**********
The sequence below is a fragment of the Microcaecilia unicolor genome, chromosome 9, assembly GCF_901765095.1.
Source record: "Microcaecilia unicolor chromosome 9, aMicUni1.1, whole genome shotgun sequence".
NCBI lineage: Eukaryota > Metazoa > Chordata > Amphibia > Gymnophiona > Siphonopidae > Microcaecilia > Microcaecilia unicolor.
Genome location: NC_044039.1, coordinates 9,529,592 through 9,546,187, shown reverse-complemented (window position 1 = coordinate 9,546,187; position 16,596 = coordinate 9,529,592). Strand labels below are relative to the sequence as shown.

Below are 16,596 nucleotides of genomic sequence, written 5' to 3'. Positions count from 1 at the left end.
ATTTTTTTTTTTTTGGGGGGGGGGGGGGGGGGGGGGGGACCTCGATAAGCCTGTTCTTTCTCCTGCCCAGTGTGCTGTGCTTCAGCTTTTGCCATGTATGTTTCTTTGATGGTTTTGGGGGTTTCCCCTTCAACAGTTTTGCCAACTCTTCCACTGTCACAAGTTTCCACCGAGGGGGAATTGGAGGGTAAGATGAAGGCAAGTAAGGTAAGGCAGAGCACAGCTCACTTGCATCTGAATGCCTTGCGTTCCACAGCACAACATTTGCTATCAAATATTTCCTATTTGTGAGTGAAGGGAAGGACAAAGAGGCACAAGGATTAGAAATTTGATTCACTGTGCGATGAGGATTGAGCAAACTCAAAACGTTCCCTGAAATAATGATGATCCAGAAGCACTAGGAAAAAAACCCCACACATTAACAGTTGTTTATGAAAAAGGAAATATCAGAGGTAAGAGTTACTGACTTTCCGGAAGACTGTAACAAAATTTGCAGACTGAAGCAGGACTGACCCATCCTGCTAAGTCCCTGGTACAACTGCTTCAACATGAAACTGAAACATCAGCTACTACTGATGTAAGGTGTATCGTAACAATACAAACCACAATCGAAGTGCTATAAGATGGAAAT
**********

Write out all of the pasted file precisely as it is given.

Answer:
The sequence below is a fragment of the Microcaecilia unicolor genome, chromosome 9, assembly GCF_901765095.1.
Source record: "Microcaecilia unicolor chromosome 9, aMicUni1.1, whole genome shotgun sequence".
NCBI lineage: Eukaryota > Metazoa > Chordata > Amphibia > Gymnophiona > Siphonopidae > Microcaecilia > Microcaecilia unicolor.
Genome location: NC_044039.1, coordinates 9,529,592 through 9,546,187, shown reverse-complemented (window position 1 = coordinate 9,546,187; position 16,596 = coordinate 9,529,592). Strand labels below are relative to the sequence as shown.

Below are 16,596 nucleotides of genomic sequence, written 5' to 3'. Positions count from 1 at the left end.
ATTTTTTTTTTTTTGGGGGGGGGGGGGGGGGGGGGGGGACCTCGATAAGCCTGTTCTTTCTCCTGCCCAGTGTGCTGTGCTTCAGCTTTTGCCATGTATGTTTCTTTGATGGTTTTGGGGGTTTCCCCTTCAACAGTTTTGCCAACTCTTCCACTGTCACAAGTTTCCACCGAGGGGGAATTGGAGGGTAAGATGAAGGCAAGTAAGGTAAGGCAGAGCACAGCTCACTTGCATCTGAATGCCTTGCGTTCCACAGCACAACATTTGCTATCAAATATTTCCTATTTGTGAGTGAAGGGAAGGACAAAGAGGCACAAGGATTAGAAATTTGATTCACTGTGCGATGAGGATTGAGCAAACTCAAAACGTTCCCTGAAATAATGATGATCCAGAAGCACTAGGAAAAAAACCCCACACATTAACAGTTGTTTATGAAAAAGGAAATATCAGAGGTAAGAGTTACTGACTTTCCGGAAGACTGTAACAAAATTTGCAGACTGAAGCAGGACTGACCCATCCTGCTAAGTCCCTGGTACAACTGCTTCAACATGAAACTGAAACATCAGCTACTACTGATGTAAGGTGTATCGTAACAATACAAACCACAATCGAAGTGCTATAAGATGGAAAT